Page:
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President names Jack Lew as Treasury secretary

3:57 PM, Jan 10, 2013   |    comments
Jack Lew, AP
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by David Jackson, USA TODAY

Updated: 01/10/2013 02:32pm

President Obama said Thursday he picked Jack Lew to be Treasury secretary because his vast experience and even temperament will help him negotiate budget battles with Congress and continue rebuilding the economy.

"A lot of work remains, especially to build a strong middle class," Obama said in unveiling the Lew nomination during a brief White House ceremony.

Lew, the current White House chief of staff and former budget director for Obama, said in a brief statement he looks forward to "the challenges ahead."

Obama chose Lew to replace Timothy Geithner, whom the president said would go down in history as "one of our finest secretaries of the Treasury."

Geithner returned the praise, saying Obama inherited "the worst crisis in generations" when he took office in 2009, and "saved the global economy."

In praising Lew, Obama noted that he helped forge a new Social Security plan in 1983 while an aide to House Speaker Tip O'Neill, D-Mass., and he produced a balanced budget while budget director for President Clinton in the late 1990s.

The White House ceremony also featured jokes about Lew's remarkably poor penmanship -- something of an issue because the Treasury secretary's signature appears on all U.S. currency.

Obama said Lew promised to improve his legibility "in order not to debase our currency."

The Treasury secretary and the rest of Obama's economic team face three big budget battles in the next three months with congressional Republicans:

• The parties are still trying to negotiate a debt-reduction deal to head off a series of automatic budget cuts set to take effect in March. The so-called sequester -- including popular defense and domestic programs -- was delayed two months as part of the "fiscal cliff" agreement on New Year's Day. That agreement dealt with taxes.

• The government's authority to borrow money to pay its bills - the "debt ceiling" - is expected to expire in two months or so. Some Republicans said they won't support an increase in the debt ceiling without corresponding budget cuts.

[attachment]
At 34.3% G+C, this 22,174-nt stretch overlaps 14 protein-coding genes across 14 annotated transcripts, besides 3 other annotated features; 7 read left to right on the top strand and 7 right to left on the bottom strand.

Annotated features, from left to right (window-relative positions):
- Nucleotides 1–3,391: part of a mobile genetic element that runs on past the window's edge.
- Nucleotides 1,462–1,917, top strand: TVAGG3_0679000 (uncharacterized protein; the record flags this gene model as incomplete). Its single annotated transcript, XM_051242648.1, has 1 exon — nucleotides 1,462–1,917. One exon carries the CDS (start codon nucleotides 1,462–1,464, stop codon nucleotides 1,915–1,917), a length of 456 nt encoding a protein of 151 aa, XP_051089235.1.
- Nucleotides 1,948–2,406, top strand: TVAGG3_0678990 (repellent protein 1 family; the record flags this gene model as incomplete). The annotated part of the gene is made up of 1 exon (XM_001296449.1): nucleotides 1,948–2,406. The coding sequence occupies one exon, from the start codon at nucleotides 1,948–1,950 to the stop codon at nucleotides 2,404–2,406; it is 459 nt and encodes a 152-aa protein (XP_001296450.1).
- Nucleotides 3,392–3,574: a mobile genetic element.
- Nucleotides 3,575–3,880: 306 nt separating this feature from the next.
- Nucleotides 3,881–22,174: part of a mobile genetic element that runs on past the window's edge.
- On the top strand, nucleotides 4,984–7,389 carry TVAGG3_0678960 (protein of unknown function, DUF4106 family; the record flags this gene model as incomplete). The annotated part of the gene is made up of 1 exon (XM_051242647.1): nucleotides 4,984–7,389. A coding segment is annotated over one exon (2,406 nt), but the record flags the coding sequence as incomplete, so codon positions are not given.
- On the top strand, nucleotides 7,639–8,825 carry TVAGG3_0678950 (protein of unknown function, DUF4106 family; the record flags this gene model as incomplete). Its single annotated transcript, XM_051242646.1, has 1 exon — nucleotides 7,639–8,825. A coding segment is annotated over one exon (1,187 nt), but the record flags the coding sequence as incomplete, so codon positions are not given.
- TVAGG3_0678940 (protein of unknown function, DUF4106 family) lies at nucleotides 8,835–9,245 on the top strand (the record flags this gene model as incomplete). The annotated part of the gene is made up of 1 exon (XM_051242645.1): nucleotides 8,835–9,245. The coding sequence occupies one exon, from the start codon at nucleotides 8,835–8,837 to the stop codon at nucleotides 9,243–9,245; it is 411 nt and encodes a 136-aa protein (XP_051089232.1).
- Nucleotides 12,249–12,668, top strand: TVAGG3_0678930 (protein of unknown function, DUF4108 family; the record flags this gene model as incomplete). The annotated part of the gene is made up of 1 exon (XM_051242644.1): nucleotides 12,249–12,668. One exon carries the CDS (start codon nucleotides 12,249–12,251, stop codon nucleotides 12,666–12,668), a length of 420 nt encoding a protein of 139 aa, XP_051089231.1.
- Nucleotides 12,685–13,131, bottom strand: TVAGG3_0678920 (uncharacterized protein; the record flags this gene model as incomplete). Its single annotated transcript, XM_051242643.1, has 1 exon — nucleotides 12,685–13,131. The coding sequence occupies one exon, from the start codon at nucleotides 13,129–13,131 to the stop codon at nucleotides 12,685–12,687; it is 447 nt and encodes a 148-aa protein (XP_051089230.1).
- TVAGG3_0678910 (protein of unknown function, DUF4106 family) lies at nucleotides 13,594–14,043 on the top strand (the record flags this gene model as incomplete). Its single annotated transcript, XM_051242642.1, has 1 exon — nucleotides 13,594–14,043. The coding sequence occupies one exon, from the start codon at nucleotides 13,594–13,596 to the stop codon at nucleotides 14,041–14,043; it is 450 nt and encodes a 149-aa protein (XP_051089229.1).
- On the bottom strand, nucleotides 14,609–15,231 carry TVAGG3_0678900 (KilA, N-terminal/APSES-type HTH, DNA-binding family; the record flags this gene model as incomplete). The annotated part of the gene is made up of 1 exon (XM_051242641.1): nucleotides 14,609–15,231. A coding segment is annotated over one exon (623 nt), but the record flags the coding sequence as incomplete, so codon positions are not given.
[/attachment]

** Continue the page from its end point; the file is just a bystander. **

• The continuing resolution to fund the government expires May 27. The parties must negotiate an extension or face the prospect of another government shutdown.

While Lew is considered a good bet for confirmation, Alabama Sen. Jeff Sessions, the top Republican on the Senate Budget Committee, said he would try to block the nomination. Sessions cited Lew's congressional testimony in 2011 that Obama's plans would not add to a federal debt that now tops $16 trillion.

"His testimony before the Senate Budget Committee less than two years ago was so outrageous and false that it alone disqualifies," Sessions said.

Utah Sen. Orrin Hatch, the ranking Republican on the Senate Finance Committee, said he wants Lew to "outline the administration's plans on tackling our unsustainable debt, what areas of federal spending should be cut, and what kind of reforms -- from our tax code to our entitlement programs -- are needed to get our fiscal house in order."

The Lew nomination is the latest move in a Cabinet shuffle that precedes the start of Obama's second term on Jan. 20.

Others who are departing the Obama administration: Secretary of State Hillary Rodham Clinton, Defense Secretary Leon Panetta, Labor Secretary Hilda Solis and Environmental Protection Agency Administrator Lisa Jackson.

Obama has nominated Sen. John Kerry, D-Mass., to replace Clinton at State, and former senator Chuck Hagel, R-Neb., to replace Panetta at the Pentagon. The president has also tapped counterterrorism aide John Brennan for CIA director to replace David Petraeus, who resigned in November over an extramarital affair.

Attorney General Eric Holder, Health and Human Services Secretary Kathleen Sebelius and Veterans Affairs Secretary Eric Shinseki will remain at their posts, officials said.

Obama has not yet made new selections for the Labor Department and the EPA.

And, with the promotion of Lew, he will need a new chief of staff as well.

Copyright 2012 USATODAY.com

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